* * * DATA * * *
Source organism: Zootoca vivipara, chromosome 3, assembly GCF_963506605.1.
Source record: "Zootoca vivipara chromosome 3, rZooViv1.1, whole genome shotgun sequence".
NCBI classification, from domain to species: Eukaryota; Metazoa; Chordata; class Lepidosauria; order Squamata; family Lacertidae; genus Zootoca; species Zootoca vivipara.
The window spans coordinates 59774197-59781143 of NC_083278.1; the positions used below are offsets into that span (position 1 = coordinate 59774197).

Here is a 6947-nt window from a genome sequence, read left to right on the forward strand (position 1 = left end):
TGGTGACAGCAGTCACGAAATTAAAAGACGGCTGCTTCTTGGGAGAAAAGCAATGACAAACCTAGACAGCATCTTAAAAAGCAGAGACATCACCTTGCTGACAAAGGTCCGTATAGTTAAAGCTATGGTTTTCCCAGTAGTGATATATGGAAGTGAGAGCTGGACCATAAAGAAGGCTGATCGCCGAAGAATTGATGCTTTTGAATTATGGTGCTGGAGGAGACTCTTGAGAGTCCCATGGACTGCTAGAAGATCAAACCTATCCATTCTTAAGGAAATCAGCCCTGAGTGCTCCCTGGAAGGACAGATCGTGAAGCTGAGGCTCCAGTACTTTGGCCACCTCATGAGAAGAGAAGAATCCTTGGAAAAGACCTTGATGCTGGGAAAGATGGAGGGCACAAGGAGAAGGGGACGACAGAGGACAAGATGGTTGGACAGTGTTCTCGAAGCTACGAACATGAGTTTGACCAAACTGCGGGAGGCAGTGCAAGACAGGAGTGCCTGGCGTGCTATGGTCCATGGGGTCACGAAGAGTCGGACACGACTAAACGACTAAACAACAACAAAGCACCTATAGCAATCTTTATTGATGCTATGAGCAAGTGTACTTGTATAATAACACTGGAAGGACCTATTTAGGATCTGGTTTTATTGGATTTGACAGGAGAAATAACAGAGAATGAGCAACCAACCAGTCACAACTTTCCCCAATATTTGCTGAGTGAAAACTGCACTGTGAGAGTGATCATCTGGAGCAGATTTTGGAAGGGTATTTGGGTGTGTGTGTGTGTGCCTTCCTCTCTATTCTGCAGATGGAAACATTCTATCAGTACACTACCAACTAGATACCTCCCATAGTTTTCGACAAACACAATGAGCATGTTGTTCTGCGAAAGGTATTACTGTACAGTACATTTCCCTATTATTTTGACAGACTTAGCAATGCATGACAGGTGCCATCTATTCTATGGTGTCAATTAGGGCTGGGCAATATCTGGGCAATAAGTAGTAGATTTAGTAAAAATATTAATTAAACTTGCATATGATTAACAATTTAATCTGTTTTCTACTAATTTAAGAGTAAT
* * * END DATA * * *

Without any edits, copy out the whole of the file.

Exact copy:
Source organism: Zootoca vivipara, chromosome 3, assembly GCF_963506605.1.
Source record: "Zootoca vivipara chromosome 3, rZooViv1.1, whole genome shotgun sequence".
NCBI classification, from domain to species: Eukaryota; Metazoa; Chordata; class Lepidosauria; order Squamata; family Lacertidae; genus Zootoca; species Zootoca vivipara.
The window spans coordinates 59774197-59781143 of NC_083278.1; the positions used below are offsets into that span (position 1 = coordinate 59774197).

Here is a 6947-nt window from a genome sequence, read left to right on the forward strand (position 1 = left end):
TGGTGACAGCAGTCACGAAATTAAAAGACGGCTGCTTCTTGGGAGAAAAGCAATGACAAACCTAGACAGCATCTTAAAAAGCAGAGACATCACCTTGCTGACAAAGGTCCGTATAGTTAAAGCTATGGTTTTCCCAGTAGTGATATATGGAAGTGAGAGCTGGACCATAAAGAAGGCTGATCGCCGAAGAATTGATGCTTTTGAATTATGGTGCTGGAGGAGACTCTTGAGAGTCCCATGGACTGCTAGAAGATCAAACCTATCCATTCTTAAGGAAATCAGCCCTGAGTGCTCCCTGGAAGGACAGATCGTGAAGCTGAGGCTCCAGTACTTTGGCCACCTCATGAGAAGAGAAGAATCCTTGGAAAAGACCTTGATGCTGGGAAAGATGGAGGGCACAAGGAGAAGGGGACGACAGAGGACAAGATGGTTGGACAGTGTTCTCGAAGCTACGAACATGAGTTTGACCAAACTGCGGGAGGCAGTGCAAGACAGGAGTGCCTGGCGTGCTATGGTCCATGGGGTCACGAAGAGTCGGACACGACTAAACGACTAAACAACAACAAAGCACCTATAGCAATCTTTATTGATGCTATGAGCAAGTGTACTTGTATAATAACACTGGAAGGACCTATTTAGGATCTGGTTTTATTGGATTTGACAGGAGAAATAACAGAGAATGAGCAACCAACCAGTCACAACTTTCCCCAATATTTGCTGAGTGAAAACTGCACTGTGAGAGTGATCATCTGGAGCAGATTTTGGAAGGGTATTTGGGTGTGTGTGTGTGTGCCTTCCTCTCTATTCTGCAGATGGAAACATTCTATCAGTACACTACCAACTAGATACCTCCCATAGTTTTCGACAAACACAATGAGCATGTTGTTCTGCGAAAGGTATTACTGTACAGTACATTTCCCTATTATTTTGACAGACTTAGCAATGCATGACAGGTGCCATCTATTCTATGGTGTCAATTAGGGCTGGGCAATATCTGGGCAATAAGTAGTAGATTTAGTAAAAATATTAATTAAACTTGCATATGATTAACAATTTAATCTGTTTTCTACTAATTTAAGAGTAAT